The road conditions map features a color scheme of pinks and blues to differentiate from the red, yellow and green of traffic congestion reporting, as well as to increase accessibility for those who have difficulty distinguishing colors.

View road conditions for each state in the KBSI FOX23 viewing area in the links below.

Kentucky travelers can also visit for traffic info, priority route maps and winter safety tips.

AAA Insurance reports the average regional frozen pipe claim in 2022 costs more than $11,000, though the amount can be much higher depending on damage to personal property. That average figure increased by more than $3,500 from 2020 due to a rise in repair costs.

Check out these tips from AAA…

While You Are Away from Home During Extreme Cold

  • Let water drip from the faucet. This will help provide relief from the excessive pressure that builds between the faucet and any ice blockage.
  • Keep kitchen and bathroom cabinet doors open to allow warmer air to circulate around your plumbing.
  • Leave your heat on, keeping the thermostat set above 55°.
  • Use an insulated sleeve to cover any exposed exterior water pipes (sprinkler, pool supply lines, etc.) or interior water pipes (basement, crawl spaces, etc.).

More Ways You to Protect Your Home

  • Remove hoses from exterior faucets
  • Repair or replace weather stripping around windows and doors, vents and fans, plumbing, air conditioners and electrical and gas lines.
  • Use caulk or insulation to seal all cracks, holes and other openings on exterior walls.
  • Well-insulated basements and crawl spaces will help protect pipes. Close foundation vents and windows to basements.
  • Wrap vulnerable pipes with pipe insulation.
  • Know where your water shutoff valve is so that you can turn off the water in case of an emergency.
  • Close your wood burning fireplace flue damper when you’re not using it. Follow all manufacturer instructions for gas fireplaces including those with pilot lights, which may require the flue to be partially open at all times.

Winter Damages Covered by Homeowners Insurance

Winter comes with snow, and sometimes lots of it. If your roof collapses or is damaged due to the weight of snow or ice from a storm, a standard home insurance policy may cover the damage.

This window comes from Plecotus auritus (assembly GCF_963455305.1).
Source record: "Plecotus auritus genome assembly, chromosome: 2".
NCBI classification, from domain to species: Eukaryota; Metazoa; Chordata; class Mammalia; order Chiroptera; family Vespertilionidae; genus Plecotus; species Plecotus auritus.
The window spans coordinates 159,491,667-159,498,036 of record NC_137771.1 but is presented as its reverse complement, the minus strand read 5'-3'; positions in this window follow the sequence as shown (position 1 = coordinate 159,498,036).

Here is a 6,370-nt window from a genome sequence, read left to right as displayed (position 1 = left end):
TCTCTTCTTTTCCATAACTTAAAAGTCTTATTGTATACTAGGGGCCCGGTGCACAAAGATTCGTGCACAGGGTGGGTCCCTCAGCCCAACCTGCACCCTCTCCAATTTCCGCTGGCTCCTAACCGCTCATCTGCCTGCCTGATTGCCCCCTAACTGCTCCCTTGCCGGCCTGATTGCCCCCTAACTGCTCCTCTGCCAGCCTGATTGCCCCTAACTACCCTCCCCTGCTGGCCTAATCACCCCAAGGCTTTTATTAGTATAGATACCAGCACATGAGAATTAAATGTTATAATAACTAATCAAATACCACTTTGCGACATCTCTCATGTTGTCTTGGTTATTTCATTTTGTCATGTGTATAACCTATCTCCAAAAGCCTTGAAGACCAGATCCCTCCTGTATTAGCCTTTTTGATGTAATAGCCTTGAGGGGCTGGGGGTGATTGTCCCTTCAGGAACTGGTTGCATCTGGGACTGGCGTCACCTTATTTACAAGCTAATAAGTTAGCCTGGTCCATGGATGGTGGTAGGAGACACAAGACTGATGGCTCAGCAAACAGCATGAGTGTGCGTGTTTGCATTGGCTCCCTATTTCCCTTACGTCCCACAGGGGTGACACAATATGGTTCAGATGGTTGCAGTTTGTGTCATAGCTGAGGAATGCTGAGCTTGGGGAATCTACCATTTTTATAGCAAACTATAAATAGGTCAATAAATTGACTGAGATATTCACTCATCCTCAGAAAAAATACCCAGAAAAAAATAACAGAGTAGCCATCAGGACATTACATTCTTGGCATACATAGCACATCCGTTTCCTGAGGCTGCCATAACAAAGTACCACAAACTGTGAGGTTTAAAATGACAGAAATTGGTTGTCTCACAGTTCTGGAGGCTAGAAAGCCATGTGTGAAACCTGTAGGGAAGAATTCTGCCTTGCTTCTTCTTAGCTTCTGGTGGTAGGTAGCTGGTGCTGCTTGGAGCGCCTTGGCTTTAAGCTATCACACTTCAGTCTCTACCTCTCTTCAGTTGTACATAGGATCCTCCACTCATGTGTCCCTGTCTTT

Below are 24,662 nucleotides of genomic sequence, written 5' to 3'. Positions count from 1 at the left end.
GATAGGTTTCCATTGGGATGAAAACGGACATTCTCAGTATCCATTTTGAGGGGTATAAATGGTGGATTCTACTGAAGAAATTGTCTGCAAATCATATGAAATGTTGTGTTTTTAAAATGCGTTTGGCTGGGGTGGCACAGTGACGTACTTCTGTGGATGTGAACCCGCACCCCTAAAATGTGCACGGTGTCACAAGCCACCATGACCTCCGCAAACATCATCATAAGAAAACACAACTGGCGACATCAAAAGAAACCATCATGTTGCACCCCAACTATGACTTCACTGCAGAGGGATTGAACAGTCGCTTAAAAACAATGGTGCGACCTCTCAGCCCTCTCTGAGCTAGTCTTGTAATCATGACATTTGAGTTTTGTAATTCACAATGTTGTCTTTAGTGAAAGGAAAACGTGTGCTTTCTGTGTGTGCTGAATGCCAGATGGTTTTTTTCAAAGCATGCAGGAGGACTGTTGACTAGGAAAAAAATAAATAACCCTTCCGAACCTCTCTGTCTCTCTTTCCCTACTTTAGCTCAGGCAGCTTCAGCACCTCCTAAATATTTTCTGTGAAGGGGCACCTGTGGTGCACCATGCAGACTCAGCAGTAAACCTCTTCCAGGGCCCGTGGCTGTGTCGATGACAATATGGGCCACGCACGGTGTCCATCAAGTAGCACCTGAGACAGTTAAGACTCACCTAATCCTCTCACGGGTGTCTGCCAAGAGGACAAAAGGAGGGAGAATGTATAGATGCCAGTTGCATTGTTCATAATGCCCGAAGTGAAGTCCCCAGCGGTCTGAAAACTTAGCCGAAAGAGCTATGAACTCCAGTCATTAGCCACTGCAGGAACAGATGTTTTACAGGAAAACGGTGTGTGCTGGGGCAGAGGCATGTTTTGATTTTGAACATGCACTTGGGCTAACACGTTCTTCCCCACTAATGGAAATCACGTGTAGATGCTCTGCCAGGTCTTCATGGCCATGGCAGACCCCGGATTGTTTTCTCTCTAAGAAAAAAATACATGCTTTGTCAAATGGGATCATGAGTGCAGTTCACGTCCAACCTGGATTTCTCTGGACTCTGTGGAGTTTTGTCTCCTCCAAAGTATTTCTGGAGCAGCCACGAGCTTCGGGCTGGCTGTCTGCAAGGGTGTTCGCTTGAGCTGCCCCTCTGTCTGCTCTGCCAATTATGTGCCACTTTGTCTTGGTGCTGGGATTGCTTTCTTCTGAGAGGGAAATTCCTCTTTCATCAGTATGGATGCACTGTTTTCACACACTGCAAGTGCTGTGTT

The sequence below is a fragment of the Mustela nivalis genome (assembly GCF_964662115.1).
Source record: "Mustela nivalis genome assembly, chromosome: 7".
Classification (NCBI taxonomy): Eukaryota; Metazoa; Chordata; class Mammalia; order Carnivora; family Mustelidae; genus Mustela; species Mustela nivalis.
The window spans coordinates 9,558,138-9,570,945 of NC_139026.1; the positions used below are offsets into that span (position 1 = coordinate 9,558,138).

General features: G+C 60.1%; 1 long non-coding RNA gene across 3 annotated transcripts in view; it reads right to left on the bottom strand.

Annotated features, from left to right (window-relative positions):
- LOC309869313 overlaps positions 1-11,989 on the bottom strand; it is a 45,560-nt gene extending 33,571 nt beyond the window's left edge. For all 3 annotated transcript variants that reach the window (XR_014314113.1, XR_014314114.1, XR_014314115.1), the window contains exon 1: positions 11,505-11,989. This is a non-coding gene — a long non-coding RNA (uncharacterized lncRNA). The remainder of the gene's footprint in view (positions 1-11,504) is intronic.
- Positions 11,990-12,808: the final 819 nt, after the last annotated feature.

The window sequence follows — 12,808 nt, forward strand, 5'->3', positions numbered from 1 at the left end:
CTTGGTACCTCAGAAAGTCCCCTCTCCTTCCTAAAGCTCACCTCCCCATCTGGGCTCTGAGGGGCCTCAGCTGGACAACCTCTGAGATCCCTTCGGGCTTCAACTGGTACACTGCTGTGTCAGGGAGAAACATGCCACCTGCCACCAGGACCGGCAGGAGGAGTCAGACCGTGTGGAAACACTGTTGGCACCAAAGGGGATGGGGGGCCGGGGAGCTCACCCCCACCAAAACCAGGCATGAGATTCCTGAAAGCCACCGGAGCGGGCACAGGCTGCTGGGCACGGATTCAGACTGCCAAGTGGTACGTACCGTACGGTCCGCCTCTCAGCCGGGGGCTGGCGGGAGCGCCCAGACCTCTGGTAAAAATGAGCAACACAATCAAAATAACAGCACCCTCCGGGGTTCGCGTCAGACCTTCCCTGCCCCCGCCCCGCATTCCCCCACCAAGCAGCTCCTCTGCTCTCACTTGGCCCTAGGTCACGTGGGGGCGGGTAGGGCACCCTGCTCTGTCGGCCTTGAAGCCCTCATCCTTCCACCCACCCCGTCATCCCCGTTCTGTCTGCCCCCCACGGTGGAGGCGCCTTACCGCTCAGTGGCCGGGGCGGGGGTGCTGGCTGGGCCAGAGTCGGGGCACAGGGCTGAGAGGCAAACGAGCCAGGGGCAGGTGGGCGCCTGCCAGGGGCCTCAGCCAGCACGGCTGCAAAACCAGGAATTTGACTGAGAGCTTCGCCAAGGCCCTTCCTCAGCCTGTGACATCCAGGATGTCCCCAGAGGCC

Another threat to your home in the winter season are cold snaps. Water left standing in pipes when the temperature drops may expand with enough force to cause it to burst, leading to serious water damage if the issue isn’t immediately identified. Damage caused from burst pipes as well as the repair costs are covered by most standard home insurance policies, as long as regular maintenance is performed, and owners maintain heat in the building.

What’s Not Covered by Homeowners Insurance

Most storm damage is covered under Home Insurance, however there are exclusions that could apply.

Flash floods caused by a sudden rise in temperature during the winter months can cause significant damage to your home that will not be covered by your standard home insurance policy, but flood insurance can be purchased separately.

Most damages not covered by insurance are due to homeowner neglect or lack of maintenance. These may include damages resulting from extreme cold due to failure to maintain heat in your house.

More Winter Liabilities

In addition to the above risks, slips and falls on your property are always a possibility in winter. Such incidents are likely covered by the liability coverage that comes with your home insurance policy, but it’s a good idea to double check with your insurance agent. If you do experience an incident like this, help with potential legal aspects may also be included in your policy.

Is Your Home Insurance Ready?

By taking the necessary precautions and preparing your house for winter, you can avoid having to make an insurance claim this winter season. Trimming threatening trees, shutting off your water and drain pipes, and cleaning your gutters are all things that can be done before it gets too cold.

If a winter disaster does strike, having the right home insurance coverage will help. Review your policy with your agent to be sure you’re ready.